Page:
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Living Trusts Protect Financial Privacy

Living Trusts Protect Financial Privacy

by Bill Rounds Esq. on September 15, 2011

Reading time: 4 – 6 minutes

We Are All Going To Die!…Someday

When we die the court system will take control of our financial lives and make one of the most private aspects of our lives public. This loss of financial privacy will happen unless we take one simple step to protect ourselves, our assets and our families with a living trust.

Probate is the Problem With Financial Privacy

When people die they leave behind some stuff (hopefully). Most people have a will, if they have anything at all, to determine who gets all of their neat stuff. To administer this process, for people who do or do not have a will, the courts take control of all the assets, make sure all the money goes to the right people, and make your will a part of the public record. This is called probate.  Anyone particularly interested in learning what your kids got will be able to find out very easily.  Some courts even make the information available online. This is a huge blow to financial privacy.

 

 

Living Trust

The only way to avoid having so much of your private financial life displayed for the public is to prepare a living trust. A living trust allows you to maintain control over your assets while you are alive, avoids the public probate process to distribute assets when you die and maintains your financial privacy.

There are some other great benefits as well. Compared to the cost of administering a living trust, probate is expensive. The cost is based on the value of the assets that the probate court deals with, so the more money you have, the more it will cost you.  Probate is also slower.

Don’t Get Hit By A Bus

What happens in the unfortunate event that you are hit by a bus and turned into a vegetable?  Whether or not you have a will, your assets are going to sit around and can’t be touched.  They can’t be used to pay your medical expenses, they can’t be used to pay your mortgage, they can’t be used to pay for the groceries of your stalwart spouse. This can pose a very bad problem when assets exist to pay those costs, but you are incapacitated, covered in bandages and unable to get at those assets.

With a living trust, the unfortunate bus incident will not leave your assets untouchable until you die.  The trustee can use the assets to pay for expenses while you are still alive but unable to manage your own affairs.  This makes sure that the family members who are diligently at your hospital bed side can pay for the things they need, hopefully balloons and get well cards.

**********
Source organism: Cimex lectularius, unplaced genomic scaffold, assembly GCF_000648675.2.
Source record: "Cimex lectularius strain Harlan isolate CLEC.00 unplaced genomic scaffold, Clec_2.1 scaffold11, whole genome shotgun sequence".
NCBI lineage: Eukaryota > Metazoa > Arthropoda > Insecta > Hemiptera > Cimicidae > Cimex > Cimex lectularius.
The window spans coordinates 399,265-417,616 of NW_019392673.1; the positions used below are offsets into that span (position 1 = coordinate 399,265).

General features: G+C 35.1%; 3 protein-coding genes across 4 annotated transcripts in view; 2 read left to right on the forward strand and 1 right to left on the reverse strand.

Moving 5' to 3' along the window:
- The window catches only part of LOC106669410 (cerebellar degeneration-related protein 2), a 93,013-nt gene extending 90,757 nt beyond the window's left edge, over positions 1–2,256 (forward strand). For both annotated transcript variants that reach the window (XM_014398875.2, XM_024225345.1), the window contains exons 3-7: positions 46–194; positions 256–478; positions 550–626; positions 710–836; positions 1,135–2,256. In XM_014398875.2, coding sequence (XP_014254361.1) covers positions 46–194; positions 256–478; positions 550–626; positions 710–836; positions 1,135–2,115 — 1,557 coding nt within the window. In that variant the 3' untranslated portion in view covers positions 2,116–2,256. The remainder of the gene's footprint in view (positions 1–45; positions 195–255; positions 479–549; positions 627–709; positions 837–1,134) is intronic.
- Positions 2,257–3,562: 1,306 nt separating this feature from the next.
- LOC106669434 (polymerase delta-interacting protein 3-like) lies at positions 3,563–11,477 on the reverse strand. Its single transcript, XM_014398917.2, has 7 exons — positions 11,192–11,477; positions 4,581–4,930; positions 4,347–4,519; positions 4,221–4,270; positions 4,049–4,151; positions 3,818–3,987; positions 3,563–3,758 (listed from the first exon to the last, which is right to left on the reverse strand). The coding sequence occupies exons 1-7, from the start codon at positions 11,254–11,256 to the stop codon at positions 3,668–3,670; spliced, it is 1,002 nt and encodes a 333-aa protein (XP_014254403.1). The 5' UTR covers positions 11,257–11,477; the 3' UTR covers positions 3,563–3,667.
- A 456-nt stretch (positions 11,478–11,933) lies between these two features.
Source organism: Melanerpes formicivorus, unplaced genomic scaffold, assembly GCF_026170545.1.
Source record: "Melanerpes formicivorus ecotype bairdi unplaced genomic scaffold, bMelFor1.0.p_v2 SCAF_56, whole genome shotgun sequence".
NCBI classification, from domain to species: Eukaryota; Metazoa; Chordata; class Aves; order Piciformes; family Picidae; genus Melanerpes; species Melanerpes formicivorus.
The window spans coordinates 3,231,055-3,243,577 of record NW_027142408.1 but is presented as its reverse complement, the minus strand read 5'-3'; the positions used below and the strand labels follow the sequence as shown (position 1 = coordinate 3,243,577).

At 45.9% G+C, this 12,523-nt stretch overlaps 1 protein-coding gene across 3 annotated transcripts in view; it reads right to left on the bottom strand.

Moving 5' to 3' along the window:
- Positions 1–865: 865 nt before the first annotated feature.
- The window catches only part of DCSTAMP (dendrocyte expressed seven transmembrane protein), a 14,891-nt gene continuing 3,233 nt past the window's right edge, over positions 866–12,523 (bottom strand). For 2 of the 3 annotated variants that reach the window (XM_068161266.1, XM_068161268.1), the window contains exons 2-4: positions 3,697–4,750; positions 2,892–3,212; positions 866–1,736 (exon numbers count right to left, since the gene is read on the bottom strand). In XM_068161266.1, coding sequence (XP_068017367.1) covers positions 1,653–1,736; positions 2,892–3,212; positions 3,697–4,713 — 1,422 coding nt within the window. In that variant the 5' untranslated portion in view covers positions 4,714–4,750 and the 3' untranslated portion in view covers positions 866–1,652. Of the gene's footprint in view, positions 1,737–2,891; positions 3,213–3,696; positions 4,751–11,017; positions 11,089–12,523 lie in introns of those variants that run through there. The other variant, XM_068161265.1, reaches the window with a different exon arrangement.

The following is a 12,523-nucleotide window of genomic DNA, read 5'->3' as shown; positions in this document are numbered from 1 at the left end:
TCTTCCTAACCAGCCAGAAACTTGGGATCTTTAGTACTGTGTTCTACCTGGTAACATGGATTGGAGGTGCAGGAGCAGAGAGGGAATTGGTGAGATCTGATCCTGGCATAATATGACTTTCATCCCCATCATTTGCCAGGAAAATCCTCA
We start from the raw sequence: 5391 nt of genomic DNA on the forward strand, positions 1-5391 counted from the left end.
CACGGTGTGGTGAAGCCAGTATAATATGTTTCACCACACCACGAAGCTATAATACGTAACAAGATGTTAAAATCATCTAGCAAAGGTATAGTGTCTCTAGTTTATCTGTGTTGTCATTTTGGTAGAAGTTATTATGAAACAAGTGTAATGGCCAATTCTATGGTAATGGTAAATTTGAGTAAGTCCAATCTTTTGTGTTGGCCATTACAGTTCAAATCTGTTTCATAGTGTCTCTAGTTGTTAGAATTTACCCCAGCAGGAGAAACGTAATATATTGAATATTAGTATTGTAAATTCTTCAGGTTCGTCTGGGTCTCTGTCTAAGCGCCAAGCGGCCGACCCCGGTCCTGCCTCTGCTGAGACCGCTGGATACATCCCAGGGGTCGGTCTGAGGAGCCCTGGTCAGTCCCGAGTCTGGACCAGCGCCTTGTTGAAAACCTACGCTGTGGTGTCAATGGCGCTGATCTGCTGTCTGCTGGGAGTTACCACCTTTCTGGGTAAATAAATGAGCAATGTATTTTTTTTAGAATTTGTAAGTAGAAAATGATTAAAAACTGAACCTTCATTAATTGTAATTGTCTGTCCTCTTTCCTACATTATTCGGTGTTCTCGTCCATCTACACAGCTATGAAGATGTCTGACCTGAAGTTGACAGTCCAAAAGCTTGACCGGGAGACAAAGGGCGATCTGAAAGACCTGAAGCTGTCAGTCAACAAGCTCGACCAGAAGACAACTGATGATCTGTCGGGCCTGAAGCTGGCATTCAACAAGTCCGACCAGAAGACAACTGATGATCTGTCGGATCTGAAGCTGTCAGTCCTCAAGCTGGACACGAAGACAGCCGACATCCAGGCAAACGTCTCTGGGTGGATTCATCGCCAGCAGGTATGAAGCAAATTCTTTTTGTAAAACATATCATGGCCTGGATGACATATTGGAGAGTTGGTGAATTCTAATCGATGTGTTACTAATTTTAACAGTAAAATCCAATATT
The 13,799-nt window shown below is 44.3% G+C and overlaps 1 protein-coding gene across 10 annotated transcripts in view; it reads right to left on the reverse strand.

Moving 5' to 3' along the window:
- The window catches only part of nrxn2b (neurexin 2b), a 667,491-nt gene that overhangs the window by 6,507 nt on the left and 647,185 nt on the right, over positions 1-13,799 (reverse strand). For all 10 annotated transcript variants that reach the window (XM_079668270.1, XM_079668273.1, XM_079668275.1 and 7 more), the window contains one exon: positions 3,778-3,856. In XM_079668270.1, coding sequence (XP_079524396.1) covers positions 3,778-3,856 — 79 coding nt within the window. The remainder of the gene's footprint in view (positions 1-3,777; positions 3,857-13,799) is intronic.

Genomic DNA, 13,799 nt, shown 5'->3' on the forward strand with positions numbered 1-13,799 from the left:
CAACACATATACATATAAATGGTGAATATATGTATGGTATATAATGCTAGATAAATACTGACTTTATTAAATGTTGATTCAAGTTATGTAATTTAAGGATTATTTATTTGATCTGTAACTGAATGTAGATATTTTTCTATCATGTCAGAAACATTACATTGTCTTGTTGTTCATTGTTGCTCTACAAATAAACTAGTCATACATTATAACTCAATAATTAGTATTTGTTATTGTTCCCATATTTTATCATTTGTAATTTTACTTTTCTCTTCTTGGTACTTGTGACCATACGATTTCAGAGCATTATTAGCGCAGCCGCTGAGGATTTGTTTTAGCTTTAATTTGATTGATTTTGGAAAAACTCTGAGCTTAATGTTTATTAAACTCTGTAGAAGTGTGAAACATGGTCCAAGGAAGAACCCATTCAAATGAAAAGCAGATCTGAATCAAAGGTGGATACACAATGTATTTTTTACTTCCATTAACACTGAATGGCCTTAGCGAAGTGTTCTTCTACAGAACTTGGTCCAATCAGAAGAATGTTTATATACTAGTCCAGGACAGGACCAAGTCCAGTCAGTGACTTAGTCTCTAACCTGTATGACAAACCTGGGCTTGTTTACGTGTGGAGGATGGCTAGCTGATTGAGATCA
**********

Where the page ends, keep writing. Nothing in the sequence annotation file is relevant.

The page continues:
Living Trusts Are Common

The cost of having a basic living trust prepared is relative to its complexity.  If your financial situation is simple, they can be quite inexpensive.  If your financial situation is more complex, it will be worth the cost and effort to draft an adequate living trust.  Many attorneys are able to prepare them and make sure they are properly funded.

Conclusion

The legal system still contains several tools that help ordinary individuals protect their financial privacy.  Having a living will is one of the great ways to take advantage of that system.  Living wills provide a private alternative, to public indignity.  Check out the book How To Vanish for more legal tools to help protect your privacy.
 

 

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3 comments

ABOUT THE AUTHOR: Bill Rounds, Esq. is a California attorney. He holds a degree in Accounting from the University of Utah and a law degree from California Western School of Law. He practices civil litigation, domestic and foreign business entity formation and transactions, criminal defense and privacy law. He is a strong advocate of personal and financial freedom and civil liberties. This is merely one article of 123 by .
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{ 2 comments… read them below or add one }

1 charlie April 2, 2012 at 11:02 am

But there is a downside to a trust. Someone besides you becomes responsible for your stuff, and they could pull a Bernie Madoff or a MF Global on you.

2 Kevin Beck April 15, 2012 at 8:58 am

Charlie,,that’s only true if you are incapacitated or dead. That’s why you always have someone you trust as your trustee. The trustee cannot act if you are competent (in the legal sense of the word).

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